Some people might not like the fact that this is just the first half of a longer, five hour movie. I didn't mind it. The climax is so big and huge it feels like it's a complete movie, even though Gabriel and The Entity are still very much a threat.

And yes, I said a "longer five hour movie." This movie is 2 and a half hours long, or two hours and forty-something minutes with credits. (Which you shouldn't bother with, this isn't a Marvel movie.)

The length is not a problem. It moves fast and you barely notice it's a long movie. I didn't even go to the bathroom during it.

Though, you know, you should make sure you go to the bathroom just before it starts.

Those are the problems with the movie. Everything else is great.

Mission: Impossible 5 introduced a great character in Ilsa Faust (there's that metaphysical imagery again), a cover operative of ambiguous loyalties who longs to come in from the cold. That character is another reason that 5 is my favorite.

But this movie maybe -- probably -- tops Ilsa Faust with "Grace," an elite-level pickpocket and thief hired by "the White Widow" to steal the McGuffin. The character twist here is great: Grace is top notch when it comes to her specialty, but when it comes to action-movie stuff, she's a pure civilian who has no idea what she's doing and is over-her-head and terrified. There's a scene where she escapes Tom Cruise in a stolen police car, but apparently hasn't driven in years, because she just keeps hitting parked cars on the side of the street. Cruise is able to follow her just by the trail of damage.

Her chemistry with Cruise is so good you forget that Cruise also had great chemistry with Ilsa Faust and... wait, didn't Mission: Impossible 6 suggest that Faust and Hunt were a couple now?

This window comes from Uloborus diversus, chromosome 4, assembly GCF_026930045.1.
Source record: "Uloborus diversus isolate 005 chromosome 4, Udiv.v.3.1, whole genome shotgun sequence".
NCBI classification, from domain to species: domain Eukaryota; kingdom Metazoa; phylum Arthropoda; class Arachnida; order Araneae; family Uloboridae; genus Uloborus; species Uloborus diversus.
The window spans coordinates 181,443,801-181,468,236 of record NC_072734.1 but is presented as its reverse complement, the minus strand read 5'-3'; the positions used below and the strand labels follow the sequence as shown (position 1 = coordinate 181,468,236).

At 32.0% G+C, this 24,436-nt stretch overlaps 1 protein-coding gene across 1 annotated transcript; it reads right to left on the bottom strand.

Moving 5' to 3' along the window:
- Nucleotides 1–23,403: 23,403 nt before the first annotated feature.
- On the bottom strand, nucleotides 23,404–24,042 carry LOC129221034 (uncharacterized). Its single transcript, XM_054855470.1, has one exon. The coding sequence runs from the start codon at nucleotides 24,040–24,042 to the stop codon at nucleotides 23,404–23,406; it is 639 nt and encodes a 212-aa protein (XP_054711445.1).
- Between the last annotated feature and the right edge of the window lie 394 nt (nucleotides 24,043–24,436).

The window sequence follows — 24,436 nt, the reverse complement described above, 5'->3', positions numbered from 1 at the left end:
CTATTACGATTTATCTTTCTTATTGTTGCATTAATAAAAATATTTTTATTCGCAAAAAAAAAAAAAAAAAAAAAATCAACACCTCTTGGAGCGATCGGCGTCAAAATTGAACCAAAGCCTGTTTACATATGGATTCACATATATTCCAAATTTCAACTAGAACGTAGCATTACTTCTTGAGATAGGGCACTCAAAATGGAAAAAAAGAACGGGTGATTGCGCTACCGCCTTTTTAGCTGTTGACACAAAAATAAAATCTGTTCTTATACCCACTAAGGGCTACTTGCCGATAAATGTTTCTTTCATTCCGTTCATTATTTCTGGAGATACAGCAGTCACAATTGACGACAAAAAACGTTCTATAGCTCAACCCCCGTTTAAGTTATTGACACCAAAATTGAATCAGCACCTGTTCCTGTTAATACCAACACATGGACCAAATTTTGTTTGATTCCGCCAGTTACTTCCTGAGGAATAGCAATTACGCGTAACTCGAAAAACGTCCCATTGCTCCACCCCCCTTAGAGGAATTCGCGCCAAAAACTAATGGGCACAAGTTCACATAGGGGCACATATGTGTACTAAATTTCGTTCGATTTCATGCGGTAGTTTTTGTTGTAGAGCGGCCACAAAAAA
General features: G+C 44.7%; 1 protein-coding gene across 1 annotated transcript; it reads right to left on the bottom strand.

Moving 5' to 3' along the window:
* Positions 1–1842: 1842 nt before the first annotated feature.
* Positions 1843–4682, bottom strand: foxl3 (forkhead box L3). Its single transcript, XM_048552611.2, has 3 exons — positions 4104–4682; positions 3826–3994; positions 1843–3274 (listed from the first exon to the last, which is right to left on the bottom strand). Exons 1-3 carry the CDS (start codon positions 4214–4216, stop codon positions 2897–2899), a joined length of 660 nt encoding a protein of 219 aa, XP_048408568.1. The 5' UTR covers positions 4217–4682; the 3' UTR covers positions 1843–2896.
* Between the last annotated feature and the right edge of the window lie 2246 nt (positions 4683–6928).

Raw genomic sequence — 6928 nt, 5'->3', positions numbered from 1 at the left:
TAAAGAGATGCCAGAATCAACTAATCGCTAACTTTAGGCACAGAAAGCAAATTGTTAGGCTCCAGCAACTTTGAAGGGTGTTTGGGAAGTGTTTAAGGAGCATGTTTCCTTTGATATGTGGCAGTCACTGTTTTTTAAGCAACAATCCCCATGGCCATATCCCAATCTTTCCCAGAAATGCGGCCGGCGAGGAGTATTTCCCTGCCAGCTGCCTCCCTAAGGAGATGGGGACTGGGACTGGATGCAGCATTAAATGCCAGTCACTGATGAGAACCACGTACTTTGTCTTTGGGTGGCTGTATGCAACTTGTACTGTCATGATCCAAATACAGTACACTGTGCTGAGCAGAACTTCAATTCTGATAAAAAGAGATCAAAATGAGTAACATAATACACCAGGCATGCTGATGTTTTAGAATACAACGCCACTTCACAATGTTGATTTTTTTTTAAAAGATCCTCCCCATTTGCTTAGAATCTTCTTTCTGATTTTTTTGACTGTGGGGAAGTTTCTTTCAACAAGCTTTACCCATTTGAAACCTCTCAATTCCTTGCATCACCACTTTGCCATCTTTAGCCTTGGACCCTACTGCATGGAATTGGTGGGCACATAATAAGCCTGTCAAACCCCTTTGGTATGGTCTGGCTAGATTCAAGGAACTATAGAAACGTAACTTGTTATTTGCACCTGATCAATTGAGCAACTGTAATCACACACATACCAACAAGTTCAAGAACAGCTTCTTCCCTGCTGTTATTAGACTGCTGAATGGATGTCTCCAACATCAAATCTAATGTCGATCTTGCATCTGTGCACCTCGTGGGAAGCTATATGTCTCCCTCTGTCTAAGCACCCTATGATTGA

Her character is very funny. That leftwing idiot Grace Randolf pointed out that the Mission: Impossible movies are always pretty funny, and yet no one thinks of them as being funny.

I think Haley Atwell is going to graduated to A-list actresses based on this movie. She's always been a stunner, but I didn't know before this that she was a good comedic actress.

Speaking of humor, this movie manages a trick that James Bond movies always screw up: the funny action scene. I always hate it when James Bond movies try to be "funny" in chase scenes, whether it's the hydrofoil gondola in Moonraker or the ever-destructible car in View to a Kill. I never find these "funny" chases funny at all, and resent them for being so cartoonish as to also make the rest of the film seem silly.

M:I 7 has a funny chase scene that actually works, featuring the comedically-small and yet absolutely real Fiat Mini 500, but apparently an IMF model with a little more under the hood than you might be expecting. Because this is a real car -- well, except maybe for the powerful engine this one seems to have -- it doesn't take you out of the movie. It's funny, it's silly, but it's the kind of thing that really could happen. These cars are ubiquitous in Rome, so why wouldn't the IMF make use of one?